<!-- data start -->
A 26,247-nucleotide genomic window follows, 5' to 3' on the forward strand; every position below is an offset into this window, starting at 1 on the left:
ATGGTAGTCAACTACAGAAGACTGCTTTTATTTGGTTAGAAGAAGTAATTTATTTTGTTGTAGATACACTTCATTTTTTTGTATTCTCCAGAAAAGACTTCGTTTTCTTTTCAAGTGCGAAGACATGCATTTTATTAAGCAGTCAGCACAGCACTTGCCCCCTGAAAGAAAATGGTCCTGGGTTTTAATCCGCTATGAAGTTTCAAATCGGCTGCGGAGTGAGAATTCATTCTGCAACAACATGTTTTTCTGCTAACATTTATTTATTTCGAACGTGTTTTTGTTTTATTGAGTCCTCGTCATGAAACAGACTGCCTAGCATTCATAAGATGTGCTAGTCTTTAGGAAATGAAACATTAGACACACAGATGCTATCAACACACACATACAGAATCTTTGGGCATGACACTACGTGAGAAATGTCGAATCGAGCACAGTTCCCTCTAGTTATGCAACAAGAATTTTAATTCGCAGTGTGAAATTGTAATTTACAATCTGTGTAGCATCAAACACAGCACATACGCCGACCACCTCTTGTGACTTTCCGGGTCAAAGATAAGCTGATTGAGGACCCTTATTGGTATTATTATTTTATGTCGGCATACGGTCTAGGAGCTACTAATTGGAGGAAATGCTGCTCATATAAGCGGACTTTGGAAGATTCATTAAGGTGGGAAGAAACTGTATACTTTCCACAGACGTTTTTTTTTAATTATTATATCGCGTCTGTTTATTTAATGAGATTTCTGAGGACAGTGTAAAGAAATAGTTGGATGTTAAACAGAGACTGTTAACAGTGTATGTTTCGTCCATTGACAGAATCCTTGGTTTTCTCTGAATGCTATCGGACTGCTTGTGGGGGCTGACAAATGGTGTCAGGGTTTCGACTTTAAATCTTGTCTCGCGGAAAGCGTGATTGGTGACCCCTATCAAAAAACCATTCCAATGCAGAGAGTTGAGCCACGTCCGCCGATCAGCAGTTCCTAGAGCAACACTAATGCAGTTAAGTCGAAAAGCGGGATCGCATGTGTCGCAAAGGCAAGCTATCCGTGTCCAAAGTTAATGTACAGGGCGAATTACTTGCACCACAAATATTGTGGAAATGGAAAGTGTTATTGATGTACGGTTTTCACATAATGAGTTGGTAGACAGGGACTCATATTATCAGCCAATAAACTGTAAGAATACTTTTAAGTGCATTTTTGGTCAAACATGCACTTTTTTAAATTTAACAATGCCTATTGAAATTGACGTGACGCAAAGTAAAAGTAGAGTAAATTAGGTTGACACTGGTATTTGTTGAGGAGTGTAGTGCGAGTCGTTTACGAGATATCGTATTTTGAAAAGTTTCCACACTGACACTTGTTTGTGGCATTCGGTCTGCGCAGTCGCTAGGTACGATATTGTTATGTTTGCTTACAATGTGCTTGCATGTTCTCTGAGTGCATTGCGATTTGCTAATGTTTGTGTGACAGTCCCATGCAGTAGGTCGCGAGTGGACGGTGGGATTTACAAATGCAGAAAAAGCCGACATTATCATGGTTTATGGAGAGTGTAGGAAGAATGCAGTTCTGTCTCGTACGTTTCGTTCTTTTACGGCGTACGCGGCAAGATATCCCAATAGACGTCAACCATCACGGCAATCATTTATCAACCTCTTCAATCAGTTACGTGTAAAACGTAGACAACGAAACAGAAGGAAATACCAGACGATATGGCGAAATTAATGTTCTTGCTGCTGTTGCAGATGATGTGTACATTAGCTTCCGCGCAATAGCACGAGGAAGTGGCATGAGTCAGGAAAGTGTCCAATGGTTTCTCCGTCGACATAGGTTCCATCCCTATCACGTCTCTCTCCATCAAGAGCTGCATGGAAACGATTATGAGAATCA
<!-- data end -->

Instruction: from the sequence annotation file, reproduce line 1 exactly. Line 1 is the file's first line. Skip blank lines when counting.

A 26,247-nucleotide genomic window follows, 5' to 3' on the forward strand; every position below is an offset into this window, starting at 1 on the left: